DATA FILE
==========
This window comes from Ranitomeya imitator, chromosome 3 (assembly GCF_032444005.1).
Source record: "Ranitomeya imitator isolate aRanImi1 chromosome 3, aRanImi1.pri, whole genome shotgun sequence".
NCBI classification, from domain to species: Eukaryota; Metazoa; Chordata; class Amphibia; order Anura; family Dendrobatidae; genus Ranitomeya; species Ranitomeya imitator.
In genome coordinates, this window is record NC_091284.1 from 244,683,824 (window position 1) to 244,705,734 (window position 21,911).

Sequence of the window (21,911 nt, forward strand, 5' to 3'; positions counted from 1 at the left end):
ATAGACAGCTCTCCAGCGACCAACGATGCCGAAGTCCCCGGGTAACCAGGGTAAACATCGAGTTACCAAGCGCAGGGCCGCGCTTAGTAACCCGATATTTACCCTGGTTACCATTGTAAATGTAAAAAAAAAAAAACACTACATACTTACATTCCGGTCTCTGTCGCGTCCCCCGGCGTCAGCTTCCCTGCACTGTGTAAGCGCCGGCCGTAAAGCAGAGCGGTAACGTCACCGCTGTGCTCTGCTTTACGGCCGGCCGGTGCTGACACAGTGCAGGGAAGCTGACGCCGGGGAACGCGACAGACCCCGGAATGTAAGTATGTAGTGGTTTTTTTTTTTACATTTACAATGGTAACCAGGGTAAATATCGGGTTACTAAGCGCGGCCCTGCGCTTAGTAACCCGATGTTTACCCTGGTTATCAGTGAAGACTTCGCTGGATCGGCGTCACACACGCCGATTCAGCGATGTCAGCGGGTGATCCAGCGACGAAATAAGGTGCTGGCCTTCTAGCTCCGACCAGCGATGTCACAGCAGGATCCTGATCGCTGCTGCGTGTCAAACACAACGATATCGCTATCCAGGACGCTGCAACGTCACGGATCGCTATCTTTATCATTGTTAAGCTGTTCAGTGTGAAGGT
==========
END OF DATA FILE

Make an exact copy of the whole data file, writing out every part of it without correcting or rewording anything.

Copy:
This window comes from Ranitomeya imitator, chromosome 3 (assembly GCF_032444005.1).
Source record: "Ranitomeya imitator isolate aRanImi1 chromosome 3, aRanImi1.pri, whole genome shotgun sequence".
NCBI classification, from domain to species: Eukaryota; Metazoa; Chordata; class Amphibia; order Anura; family Dendrobatidae; genus Ranitomeya; species Ranitomeya imitator.
In genome coordinates, this window is record NC_091284.1 from 244,683,824 (window position 1) to 244,705,734 (window position 21,911).

Sequence of the window (21,911 nt, forward strand, 5' to 3'; positions counted from 1 at the left end):
ATAGACAGCTCTCCAGCGACCAACGATGCCGAAGTCCCCGGGTAACCAGGGTAAACATCGAGTTACCAAGCGCAGGGCCGCGCTTAGTAACCCGATATTTACCCTGGTTACCATTGTAAATGTAAAAAAAAAAAAACACTACATACTTACATTCCGGTCTCTGTCGCGTCCCCCGGCGTCAGCTTCCCTGCACTGTGTAAGCGCCGGCCGTAAAGCAGAGCGGTAACGTCACCGCTGTGCTCTGCTTTACGGCCGGCCGGTGCTGACACAGTGCAGGGAAGCTGACGCCGGGGAACGCGACAGACCCCGGAATGTAAGTATGTAGTGGTTTTTTTTTTTACATTTACAATGGTAACCAGGGTAAATATCGGGTTACTAAGCGCGGCCCTGCGCTTAGTAACCCGATGTTTACCCTGGTTATCAGTGAAGACTTCGCTGGATCGGCGTCACACACGCCGATTCAGCGATGTCAGCGGGTGATCCAGCGACGAAATAAGGTGCTGGCCTTCTAGCTCCGACCAGCGATGTCACAGCAGGATCCTGATCGCTGCTGCGTGTCAAACACAACGATATCGCTATCCAGGACGCTGCAACGTCACGGATCGCTATCTTTATCATTGTTAAGCTGTTCAGTGTGAAGGT